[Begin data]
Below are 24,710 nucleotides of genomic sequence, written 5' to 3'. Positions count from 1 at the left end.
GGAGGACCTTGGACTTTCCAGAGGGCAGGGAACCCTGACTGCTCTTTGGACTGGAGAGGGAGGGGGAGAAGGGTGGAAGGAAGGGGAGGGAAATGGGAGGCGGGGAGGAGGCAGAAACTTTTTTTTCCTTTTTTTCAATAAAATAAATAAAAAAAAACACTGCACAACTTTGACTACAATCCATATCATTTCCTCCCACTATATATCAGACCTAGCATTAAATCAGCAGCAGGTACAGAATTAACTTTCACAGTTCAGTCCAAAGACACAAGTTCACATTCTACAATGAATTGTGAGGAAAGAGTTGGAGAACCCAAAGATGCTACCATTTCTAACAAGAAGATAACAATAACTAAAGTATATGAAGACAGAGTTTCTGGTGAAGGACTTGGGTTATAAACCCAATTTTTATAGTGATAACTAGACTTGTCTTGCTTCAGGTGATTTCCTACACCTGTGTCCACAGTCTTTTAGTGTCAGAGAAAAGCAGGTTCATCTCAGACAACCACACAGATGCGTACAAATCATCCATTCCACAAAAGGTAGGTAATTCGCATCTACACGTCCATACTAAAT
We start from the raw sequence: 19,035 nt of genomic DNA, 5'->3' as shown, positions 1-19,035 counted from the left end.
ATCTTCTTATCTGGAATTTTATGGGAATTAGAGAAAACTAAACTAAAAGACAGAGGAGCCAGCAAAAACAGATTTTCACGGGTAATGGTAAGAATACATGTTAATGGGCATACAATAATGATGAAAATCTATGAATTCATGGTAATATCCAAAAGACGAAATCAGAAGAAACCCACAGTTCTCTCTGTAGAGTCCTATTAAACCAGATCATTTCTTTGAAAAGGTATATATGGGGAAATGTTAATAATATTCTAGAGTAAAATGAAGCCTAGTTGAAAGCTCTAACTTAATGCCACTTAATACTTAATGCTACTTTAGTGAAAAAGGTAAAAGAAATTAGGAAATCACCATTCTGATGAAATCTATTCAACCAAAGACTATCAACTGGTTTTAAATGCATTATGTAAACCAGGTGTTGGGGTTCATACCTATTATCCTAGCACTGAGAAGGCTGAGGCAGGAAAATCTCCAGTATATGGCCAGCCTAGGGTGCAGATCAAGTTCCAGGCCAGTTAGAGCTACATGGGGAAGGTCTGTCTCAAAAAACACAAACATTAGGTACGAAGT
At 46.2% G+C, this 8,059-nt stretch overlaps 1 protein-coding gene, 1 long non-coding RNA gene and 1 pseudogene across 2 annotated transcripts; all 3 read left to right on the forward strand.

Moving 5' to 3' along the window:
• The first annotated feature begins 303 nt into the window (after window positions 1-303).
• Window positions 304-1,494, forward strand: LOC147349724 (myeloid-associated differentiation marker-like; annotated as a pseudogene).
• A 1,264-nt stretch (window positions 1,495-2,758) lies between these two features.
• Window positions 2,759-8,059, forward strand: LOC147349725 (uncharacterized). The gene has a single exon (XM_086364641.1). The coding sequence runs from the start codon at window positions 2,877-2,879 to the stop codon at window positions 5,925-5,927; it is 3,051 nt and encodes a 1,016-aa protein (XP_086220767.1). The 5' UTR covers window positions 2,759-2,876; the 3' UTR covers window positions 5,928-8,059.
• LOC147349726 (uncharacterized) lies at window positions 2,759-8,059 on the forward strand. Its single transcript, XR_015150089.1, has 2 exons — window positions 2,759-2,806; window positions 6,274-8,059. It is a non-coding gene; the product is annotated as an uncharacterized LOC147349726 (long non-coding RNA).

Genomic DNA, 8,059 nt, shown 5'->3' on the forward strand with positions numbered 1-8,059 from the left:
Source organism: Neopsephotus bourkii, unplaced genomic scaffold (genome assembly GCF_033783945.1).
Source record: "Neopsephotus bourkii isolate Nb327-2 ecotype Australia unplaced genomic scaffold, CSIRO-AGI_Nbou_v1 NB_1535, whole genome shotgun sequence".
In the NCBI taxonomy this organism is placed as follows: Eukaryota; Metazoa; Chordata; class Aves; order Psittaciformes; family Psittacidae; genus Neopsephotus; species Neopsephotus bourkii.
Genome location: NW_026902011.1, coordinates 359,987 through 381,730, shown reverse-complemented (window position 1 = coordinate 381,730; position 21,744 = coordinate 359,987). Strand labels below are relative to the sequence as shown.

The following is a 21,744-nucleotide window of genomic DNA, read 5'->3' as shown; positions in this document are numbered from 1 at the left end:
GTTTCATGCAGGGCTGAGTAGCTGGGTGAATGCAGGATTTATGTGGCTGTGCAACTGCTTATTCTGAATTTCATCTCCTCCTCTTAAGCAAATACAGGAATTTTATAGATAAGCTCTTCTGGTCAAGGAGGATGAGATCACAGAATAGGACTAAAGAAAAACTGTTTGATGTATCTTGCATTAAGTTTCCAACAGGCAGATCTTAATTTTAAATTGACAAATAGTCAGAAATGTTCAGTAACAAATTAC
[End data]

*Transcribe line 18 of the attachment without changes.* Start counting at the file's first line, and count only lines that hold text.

GTTTCATGCAGGGCTGAGTAGCTGGGTGAATGCAGGATTTATGTGGCTGTGCAACTGCTTATTCTGAATTTCATCTCCTCCTCTTAAGCAAATACAGGAATTTTATAGATAAGCTCTTCTGGTCAAGGAGGATGAGATCACAGAATAGGACTAAAGAAAAACTGTTTGATGTATCTTGCATTAAGTTTCCAACAGGCAGATCTTAATTTTAAATTGACAAATAGTCAGAAATGTTCAGTAACAAATTAC